Robustness of Distribution Optimized X-Bar Charts (or How and why a standard X-bar chart can fail with perfectly normal data)

The BIS.Net Team BIS.Net Team

Consider the following distribution of individual data which is perfectly normal and came from a process mean that did not change

One can therefore expect the X-Bar char to be in control. The reality is however far from that as shown in the X-bar chart below

Even the sampling distribution for the averages appears normal, supported by the probability plot.

So how can normally distributed data be so much out of control. The individual data is normal, the sampling distribution is normal. The standard deviation of averages approaches the standard deviation of individuals divided by the square root of the subgroup size as the subgroup size becomes large. In this instance the subgroup size was 25 which can be considered large. One other possibility is that the ‘biasing’ constant d2 for the Range Chart is wrong when subgroup sizes are large. Control limits for a range chart are computed as Centerline +/– 3* Average Range/(d2*sqrt(subgroup size)) where d2 is dependent on the subgroup size. But since this constant has proven this theory must be discarded.

The explanation is very simple. The subgroup data consisted of 5 repeats all of which are the same. For example

Subgroup 1 consisted of 5 repeats as shown below

-1.027453376 0.912685542 0.135018914 -0.301030375 1.061788024
-1.027453376 0.912685542 0.135018914 -0.301030375 1.061788024
-1.027453376 0.912685542 0.135018914 -0.301030375 1.061788024
-1.027453376 0.912685542 0.135018914 -0.301030375 1.061788024
-1.027453376 0.912685542 0.135018914 -0.301030375 1.061788024

The data of the individuals and averages would be normally distributed. But the biasing constant assumes completely random data. Since the data is a repeat of 5 times one set of data the biasing factor applied for subgroup size of 25 is inflated. In this case a biasing factor for a subgroup of 5 would have worked better as the Range of 5 measurements and 25 is the same.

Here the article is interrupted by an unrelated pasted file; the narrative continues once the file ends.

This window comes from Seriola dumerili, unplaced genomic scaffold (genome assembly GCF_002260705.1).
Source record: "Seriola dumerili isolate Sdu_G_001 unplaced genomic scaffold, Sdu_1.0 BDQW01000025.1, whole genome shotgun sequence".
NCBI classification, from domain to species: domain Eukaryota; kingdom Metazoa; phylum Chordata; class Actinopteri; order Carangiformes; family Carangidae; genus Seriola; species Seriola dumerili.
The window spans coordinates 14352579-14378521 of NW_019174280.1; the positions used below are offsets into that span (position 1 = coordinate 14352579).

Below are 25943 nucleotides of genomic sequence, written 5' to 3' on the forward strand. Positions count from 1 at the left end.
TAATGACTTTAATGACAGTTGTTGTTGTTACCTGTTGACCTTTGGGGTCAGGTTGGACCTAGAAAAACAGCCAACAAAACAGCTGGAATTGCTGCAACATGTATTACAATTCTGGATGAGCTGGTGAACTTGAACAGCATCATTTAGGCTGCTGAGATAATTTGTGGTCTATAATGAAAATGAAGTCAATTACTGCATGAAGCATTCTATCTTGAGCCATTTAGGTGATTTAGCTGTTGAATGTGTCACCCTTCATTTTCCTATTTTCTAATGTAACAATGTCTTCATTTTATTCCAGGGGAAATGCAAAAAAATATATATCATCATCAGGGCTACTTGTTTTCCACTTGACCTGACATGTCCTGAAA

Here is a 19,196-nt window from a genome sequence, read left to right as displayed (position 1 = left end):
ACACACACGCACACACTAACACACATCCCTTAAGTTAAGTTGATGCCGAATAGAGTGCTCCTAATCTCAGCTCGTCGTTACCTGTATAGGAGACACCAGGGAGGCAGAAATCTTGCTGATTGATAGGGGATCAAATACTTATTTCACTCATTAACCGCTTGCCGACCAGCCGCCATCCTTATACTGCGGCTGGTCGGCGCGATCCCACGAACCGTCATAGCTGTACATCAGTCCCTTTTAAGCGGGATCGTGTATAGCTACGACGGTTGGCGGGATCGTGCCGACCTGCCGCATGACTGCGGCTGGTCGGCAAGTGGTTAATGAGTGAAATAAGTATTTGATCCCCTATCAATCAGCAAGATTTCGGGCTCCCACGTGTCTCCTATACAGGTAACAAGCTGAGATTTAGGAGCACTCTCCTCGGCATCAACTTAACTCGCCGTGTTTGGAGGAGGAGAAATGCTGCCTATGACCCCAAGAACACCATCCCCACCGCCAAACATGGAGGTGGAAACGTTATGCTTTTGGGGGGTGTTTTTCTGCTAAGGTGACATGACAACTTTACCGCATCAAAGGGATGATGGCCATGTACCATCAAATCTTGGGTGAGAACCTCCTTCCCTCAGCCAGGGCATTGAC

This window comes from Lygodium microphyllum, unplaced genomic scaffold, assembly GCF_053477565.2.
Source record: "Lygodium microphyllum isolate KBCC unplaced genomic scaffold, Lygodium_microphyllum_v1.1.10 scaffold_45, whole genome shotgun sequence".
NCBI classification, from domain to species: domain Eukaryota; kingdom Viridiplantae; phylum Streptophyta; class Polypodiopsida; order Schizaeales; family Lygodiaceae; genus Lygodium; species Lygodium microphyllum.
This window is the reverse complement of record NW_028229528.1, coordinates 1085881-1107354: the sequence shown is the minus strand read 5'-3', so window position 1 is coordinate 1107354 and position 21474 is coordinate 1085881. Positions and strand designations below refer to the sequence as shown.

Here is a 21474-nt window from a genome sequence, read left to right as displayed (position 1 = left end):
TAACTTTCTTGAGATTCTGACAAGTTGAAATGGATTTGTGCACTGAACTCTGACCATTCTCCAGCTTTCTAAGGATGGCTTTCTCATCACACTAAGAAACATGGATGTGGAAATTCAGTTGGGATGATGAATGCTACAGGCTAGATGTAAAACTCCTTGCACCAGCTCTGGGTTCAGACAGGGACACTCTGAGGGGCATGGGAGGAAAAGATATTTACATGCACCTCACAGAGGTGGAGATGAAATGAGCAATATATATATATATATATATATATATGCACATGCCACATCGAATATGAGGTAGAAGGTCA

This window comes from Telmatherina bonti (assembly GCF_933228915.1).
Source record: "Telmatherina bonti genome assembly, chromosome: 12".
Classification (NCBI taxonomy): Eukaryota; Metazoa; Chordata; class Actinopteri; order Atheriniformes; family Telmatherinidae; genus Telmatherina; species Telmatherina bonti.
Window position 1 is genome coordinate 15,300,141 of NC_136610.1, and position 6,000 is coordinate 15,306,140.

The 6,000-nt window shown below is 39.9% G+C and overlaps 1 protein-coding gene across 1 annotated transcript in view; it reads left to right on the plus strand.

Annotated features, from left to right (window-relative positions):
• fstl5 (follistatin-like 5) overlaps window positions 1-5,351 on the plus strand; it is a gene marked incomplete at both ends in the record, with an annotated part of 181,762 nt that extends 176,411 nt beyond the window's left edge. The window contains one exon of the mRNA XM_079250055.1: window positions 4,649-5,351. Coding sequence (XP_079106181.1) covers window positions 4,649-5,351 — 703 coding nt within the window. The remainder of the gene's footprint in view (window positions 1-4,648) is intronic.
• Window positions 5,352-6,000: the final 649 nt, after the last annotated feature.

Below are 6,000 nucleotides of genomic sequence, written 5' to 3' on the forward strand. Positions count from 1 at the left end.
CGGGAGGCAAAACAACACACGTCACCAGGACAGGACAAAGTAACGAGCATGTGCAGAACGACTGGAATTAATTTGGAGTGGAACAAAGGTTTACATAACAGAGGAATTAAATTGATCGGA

This of course is a cherry picked example of how things can go wrong and one where it is hard to conceive such a problem in practice. However, we have encountered such problems. An example is where operater recorded diameter from 5 locations on each of 5 bolts. The variation with the five locations on the same bolt was small compared to the variation between each bolt. The solution is of course very simple. Take only one reading. Another alternative is to use Distribution Optimized Control charts which make no assumption about normality and do not use formula per se. They work perfectly on not only the x-bar chart but Range chart also

And importantly they are like the standard x-bar chart applied to one set of 5, as is expected. Repeats do not change the sub group averages and ranges. They can’t be exact because they are based on a more robust algorithm.

Distribution Optimized charts should not be used as a substitute for poorly rationalized sampling. Rationalizing sampling must be the first course of action. Similarly Distribution Optimized charts must not be used as a substitute to correcting dirty processes that produce non normal data, not because non normality is inherent to the process but simply because the process is out f control. However, once sampling has bee rationalized and processes in control Distribution Optimized are the safer bet, because no process is perfect and no process is perfectly normal.

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